How does God bring his servants out of depression? We’ve noted how the Lord hears Elijah’s complaints, gives him work to commission his successor, and reminds him of his unseen support. Likewise, the Lord allows Jonah to pour out his resentment, and reminds him of his concern for Jonah–and for the lost. In other ways, the Lord also shows himself ready to help Job, Jeremiah, and Paul.
The Lord allows Job time to express his deepest grievances. Recovery takes longer, it seems, than with Jonah or Elijah, and the Lord receives a great deal of Job’s verbal abuse. Some people would say the Lord deserves it. To Job, God shows himself absent, silent, and, in a contradictory way, hostile. The Lord allows Job to exhaust all his ammunition, before he steps in to confront Job (and us) with the inadequacy of his perspective on suffering.
Jeremiah’s lamentation and curse on his life in Chapter 20 for the misery brought by his call resemble Job’s Chapter Three curses and lamentation. The chapter records Jeremiah’s beating and imprisonment in stocks, and, because they failed to heed God’s call, his renewed prediction of doom on his people. He expresses confidence in God’s presence with him “like a mighty warrior” (v. 11), and sings a psalm of praise (v. 13). The passage (vv. 14-18) stands alone. Without comment, the Lord, it seems, allows Jeremiah’s complaint to stand. Perhaps that helps Jeremiah overcome his depressed mood. Maybe some questions just need asking.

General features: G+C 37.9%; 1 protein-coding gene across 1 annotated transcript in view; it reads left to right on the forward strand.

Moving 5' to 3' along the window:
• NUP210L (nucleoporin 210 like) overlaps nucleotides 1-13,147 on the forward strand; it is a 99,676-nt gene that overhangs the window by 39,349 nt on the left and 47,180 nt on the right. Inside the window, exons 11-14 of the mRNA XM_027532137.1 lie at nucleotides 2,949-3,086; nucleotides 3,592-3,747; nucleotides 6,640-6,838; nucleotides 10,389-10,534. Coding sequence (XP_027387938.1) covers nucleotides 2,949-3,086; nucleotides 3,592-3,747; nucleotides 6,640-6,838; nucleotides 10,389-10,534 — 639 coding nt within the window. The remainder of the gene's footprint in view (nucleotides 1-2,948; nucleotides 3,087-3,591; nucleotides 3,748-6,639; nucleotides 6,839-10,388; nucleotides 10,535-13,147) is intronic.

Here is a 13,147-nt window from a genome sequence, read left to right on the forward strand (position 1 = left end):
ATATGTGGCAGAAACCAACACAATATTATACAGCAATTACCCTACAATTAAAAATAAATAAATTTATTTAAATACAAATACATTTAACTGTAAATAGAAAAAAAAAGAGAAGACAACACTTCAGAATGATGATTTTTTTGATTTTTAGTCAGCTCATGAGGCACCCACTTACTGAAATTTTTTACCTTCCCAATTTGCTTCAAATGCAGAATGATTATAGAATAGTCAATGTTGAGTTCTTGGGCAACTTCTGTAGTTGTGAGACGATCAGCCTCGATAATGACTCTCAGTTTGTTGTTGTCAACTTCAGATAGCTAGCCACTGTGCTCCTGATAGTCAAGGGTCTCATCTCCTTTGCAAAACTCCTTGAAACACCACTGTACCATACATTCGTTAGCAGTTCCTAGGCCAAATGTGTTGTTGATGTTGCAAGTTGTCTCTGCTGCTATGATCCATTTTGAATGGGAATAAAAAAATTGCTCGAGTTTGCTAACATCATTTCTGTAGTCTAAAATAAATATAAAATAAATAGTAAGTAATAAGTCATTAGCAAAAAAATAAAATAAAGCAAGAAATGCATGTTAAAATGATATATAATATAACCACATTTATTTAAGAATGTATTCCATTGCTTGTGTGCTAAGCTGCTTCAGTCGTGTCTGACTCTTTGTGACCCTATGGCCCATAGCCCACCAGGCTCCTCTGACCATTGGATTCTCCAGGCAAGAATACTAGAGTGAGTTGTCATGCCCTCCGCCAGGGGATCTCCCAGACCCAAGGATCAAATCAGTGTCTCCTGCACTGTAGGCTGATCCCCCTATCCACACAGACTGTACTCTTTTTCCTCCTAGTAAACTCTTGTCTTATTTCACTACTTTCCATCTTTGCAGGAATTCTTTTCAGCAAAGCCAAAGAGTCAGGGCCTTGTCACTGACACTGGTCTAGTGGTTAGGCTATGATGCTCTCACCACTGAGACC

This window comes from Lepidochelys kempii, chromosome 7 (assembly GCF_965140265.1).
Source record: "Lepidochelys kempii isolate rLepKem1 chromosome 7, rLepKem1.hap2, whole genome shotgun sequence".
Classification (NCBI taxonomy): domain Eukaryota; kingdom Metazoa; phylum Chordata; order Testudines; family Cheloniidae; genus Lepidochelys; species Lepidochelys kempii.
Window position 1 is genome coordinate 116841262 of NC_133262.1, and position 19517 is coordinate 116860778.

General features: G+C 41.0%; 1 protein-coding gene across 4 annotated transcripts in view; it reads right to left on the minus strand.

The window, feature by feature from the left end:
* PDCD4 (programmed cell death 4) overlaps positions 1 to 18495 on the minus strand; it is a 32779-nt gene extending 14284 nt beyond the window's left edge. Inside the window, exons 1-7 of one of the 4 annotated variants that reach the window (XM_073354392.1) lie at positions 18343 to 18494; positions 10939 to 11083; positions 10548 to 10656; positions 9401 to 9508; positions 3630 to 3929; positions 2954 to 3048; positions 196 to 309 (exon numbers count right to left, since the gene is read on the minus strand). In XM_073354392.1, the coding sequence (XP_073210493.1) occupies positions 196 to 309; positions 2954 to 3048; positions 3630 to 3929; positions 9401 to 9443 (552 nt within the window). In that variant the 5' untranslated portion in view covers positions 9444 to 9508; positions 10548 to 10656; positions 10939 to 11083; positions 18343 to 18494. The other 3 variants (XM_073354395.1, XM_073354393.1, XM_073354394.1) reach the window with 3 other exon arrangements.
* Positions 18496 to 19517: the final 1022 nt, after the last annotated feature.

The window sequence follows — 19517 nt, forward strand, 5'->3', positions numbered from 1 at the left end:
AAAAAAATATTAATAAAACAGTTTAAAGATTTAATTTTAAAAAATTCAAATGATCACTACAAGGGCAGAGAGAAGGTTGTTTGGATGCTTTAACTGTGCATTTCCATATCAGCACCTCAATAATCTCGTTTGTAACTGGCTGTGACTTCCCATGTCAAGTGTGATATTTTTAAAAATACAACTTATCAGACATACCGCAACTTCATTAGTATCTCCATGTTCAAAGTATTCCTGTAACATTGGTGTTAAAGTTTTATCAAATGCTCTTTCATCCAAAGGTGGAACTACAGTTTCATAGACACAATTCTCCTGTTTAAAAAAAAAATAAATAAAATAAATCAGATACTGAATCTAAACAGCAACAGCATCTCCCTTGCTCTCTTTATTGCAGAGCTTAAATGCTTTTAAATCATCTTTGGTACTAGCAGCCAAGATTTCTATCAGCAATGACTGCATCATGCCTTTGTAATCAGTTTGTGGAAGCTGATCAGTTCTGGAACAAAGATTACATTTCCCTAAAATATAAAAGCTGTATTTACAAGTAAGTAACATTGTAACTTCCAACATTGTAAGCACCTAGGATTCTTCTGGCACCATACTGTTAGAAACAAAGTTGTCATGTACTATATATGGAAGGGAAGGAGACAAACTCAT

In II Corinthians 1:8-11, Paul writes of “hardships,” and “great pressure far beyond our ability to endure.” He says the purpose of his despair was to show him the folly of trusting in his own strength. Instead, he learns again to trust the resurrection power of Christ. Remembering we serve a “God who raises the dead” helps him overcome his despondency. Could it also help us?
Next blog we’ll explore what these Biblical examples mean for us.